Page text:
‘Hedda Gabler’ weaponizes silence, challenges stereotypes


Joseph Barringhaus

Jessica Curtiss and Robert Stillwell perform on stage during the rehearsal of “Hedda Gabler.”

Actors in the School of Performing Arts had just five weeks to prepare for their performance of an adapted Henrik Ibsen classic, “Hedda Gabler.”

In the play, showing Thursday through Saturday at 7:30 p.m. and Sunday at 2:00 p.m. in Wilner auditorium, actors will perform Nigel O’Hearn’s adaption of the 1891 play.

Director Danette Baker said actors accepted the challenge of portraying characters beyond the surface level, seeking to demonstrate characters’ inner thought through their actions.

For example, while Hedda is first depicted as manipulative, the development of the story challenges the audience to understand the motives behind her actions.

“The play calls to understand what drives people to the actions that they take,” Baker said. “To understand what despair does to an individual.

“This allows for people to have trouble and not stereotype things.”

Baker said the play’s character development compels people to evaluate their roles in society.

“It is challenging because of the ideals present in the piece” Baker said. “Students are digging into the complexities of the characters.”

“It’s easy to label them as one thing, but looking for the nuances is a challenge worth seeking.”

Baker said there is merit to relating the more than century-old story’s message to audiences of the present day.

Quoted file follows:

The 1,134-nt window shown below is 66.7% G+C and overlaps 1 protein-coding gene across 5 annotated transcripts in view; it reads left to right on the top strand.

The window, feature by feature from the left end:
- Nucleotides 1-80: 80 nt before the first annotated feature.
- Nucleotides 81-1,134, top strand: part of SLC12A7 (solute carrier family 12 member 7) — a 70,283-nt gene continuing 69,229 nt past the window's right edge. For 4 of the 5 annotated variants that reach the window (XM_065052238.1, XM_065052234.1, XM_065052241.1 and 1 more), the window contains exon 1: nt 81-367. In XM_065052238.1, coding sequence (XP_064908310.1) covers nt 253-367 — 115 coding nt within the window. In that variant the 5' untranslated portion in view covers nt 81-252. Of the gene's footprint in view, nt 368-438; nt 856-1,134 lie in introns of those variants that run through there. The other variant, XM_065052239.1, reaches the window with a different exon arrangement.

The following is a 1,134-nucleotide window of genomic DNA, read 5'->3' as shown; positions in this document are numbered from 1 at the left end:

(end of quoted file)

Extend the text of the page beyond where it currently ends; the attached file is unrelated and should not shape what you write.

“We are trying to tell the story of people desperately reaching for something,” Baker said. “How to grab the change that you’d like to, but maybe don’t have the courage to … making it a worthwhile piece to explore with the students.”

Baker said she hopes that “Hedda Gabler” will be thought-provoking to the audience while also challenging her student actors.

“The goal is delving into the lives of these people in ways the audience can connect,” Baker said. “Helping the actors to find their connections to the lives of these people and enhance their development as young artists, learning how to bring out that story so the audience can sit here and experience it.”

The playwright, Nigel O’Hearn, will also be conducting a free play-writing and developing workshop Saturday from 2-5:30 p.m., titled “Dialogue as an entry point.” The workshop is free to students who RSVP.

The session will focus on how to use silence to draw audiences into characters, as O’Hearn does within his adaptation of the Ibsen classic.

Silence is oftentimes more poignant than dialogue, Baker said.

“I don’t like to make statements for plays. I like plays to speak for themselves.”